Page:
Andrey (azangru) wrote,


The term hexadecimal was not the first name used for base 16 numbers in computing. Originally, these were called sexadecimal numbers. This is actually the correct term, since Latin prefixes (sexa-) are normally used for numbers, not Greek ones (hexa-). However, in the early 1950s, IBM decided that the word sexadecimal was just a little too provocative for their tastes, so they changed it to hexadecimal. IBM being IBM—especially back then—meant everyone else followed suit.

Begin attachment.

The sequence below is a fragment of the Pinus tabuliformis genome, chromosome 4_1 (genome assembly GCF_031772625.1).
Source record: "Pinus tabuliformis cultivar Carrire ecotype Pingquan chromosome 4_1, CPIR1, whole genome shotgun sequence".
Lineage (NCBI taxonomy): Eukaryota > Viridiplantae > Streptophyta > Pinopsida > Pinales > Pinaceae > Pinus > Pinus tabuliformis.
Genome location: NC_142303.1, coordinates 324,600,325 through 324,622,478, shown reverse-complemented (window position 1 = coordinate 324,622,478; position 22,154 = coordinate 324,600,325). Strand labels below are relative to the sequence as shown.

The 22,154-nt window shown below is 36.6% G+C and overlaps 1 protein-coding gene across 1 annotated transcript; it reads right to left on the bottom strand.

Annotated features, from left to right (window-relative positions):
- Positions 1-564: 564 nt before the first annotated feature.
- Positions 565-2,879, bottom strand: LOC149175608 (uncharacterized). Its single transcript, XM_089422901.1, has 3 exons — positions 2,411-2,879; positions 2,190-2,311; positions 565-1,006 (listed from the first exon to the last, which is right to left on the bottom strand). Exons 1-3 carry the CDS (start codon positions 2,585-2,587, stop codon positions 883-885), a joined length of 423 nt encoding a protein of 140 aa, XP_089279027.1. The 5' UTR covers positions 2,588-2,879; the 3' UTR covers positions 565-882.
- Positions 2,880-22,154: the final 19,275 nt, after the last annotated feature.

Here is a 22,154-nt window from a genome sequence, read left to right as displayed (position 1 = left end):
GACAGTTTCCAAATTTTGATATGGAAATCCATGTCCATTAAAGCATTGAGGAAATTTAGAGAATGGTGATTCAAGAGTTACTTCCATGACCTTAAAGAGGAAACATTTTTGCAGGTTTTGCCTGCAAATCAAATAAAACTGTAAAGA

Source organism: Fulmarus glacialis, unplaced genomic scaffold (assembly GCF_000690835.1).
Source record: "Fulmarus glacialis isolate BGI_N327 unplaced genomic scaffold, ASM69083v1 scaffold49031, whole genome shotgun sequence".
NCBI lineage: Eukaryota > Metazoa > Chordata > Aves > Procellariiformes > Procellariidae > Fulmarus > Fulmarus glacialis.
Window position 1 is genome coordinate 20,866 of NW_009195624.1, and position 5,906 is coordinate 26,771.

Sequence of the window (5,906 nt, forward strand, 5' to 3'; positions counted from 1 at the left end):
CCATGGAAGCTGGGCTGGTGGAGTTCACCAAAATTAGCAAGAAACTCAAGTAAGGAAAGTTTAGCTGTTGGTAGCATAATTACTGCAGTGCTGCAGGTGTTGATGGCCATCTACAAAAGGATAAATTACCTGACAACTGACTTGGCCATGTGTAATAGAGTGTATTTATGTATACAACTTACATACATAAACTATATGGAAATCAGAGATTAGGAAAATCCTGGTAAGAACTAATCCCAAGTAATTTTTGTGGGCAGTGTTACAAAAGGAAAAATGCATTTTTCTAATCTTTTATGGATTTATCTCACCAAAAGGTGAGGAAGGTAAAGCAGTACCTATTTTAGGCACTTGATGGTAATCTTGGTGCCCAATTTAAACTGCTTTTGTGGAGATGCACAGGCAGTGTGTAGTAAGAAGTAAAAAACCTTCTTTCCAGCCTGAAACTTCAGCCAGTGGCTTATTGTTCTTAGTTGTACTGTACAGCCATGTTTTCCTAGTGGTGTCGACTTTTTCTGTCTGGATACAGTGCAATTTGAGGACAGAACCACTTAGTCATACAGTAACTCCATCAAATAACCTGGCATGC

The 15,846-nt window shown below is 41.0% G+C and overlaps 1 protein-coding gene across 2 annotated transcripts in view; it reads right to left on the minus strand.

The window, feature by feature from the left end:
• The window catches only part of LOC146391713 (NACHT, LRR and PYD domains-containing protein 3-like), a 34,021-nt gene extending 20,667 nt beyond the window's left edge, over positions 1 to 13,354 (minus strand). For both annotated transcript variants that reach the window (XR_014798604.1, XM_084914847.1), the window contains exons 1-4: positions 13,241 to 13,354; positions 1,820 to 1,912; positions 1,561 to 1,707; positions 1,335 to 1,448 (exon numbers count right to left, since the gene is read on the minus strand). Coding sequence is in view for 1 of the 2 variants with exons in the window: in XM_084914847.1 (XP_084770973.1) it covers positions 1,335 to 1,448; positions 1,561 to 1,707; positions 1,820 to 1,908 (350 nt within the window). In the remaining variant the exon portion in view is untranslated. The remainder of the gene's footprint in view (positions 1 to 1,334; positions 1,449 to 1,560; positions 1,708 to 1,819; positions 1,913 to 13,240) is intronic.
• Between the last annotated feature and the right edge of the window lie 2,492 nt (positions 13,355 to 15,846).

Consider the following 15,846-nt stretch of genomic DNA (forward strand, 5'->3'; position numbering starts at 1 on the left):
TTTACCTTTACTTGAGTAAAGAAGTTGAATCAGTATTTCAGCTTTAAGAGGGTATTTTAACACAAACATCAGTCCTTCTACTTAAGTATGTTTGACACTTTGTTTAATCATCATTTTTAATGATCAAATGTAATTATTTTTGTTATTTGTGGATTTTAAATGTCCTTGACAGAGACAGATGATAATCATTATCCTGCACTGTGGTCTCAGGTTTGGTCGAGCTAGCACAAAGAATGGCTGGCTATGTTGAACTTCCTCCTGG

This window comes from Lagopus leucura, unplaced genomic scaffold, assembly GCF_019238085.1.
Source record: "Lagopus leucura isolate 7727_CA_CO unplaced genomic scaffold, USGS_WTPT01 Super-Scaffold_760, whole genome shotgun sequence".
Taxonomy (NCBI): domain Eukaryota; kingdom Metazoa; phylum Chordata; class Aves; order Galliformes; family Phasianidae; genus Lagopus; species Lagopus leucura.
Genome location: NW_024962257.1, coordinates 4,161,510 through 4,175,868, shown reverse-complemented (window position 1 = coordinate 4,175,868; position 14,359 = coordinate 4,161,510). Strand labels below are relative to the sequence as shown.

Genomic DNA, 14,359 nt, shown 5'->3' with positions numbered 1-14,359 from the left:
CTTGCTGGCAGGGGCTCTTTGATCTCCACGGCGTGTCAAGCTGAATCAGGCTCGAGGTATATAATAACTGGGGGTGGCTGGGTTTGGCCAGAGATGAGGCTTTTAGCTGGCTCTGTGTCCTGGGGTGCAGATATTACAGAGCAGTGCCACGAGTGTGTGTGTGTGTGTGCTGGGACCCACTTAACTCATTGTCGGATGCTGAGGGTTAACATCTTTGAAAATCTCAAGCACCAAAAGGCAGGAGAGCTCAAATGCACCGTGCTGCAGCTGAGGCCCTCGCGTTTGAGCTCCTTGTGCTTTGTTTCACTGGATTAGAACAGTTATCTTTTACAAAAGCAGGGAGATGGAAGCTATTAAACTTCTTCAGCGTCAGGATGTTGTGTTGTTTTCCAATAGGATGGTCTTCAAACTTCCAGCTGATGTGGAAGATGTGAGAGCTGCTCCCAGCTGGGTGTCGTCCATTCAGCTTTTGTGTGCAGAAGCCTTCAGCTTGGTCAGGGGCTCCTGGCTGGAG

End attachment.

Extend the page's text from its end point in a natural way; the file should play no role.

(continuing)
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    A beautiful cartoon on the front page of The Week:

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    This is just as bad as a brief exchange with a belligerent guest on a regular news show: Six minutes! Six minutes, during which Rand Paul is…

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    The war on repetitions:

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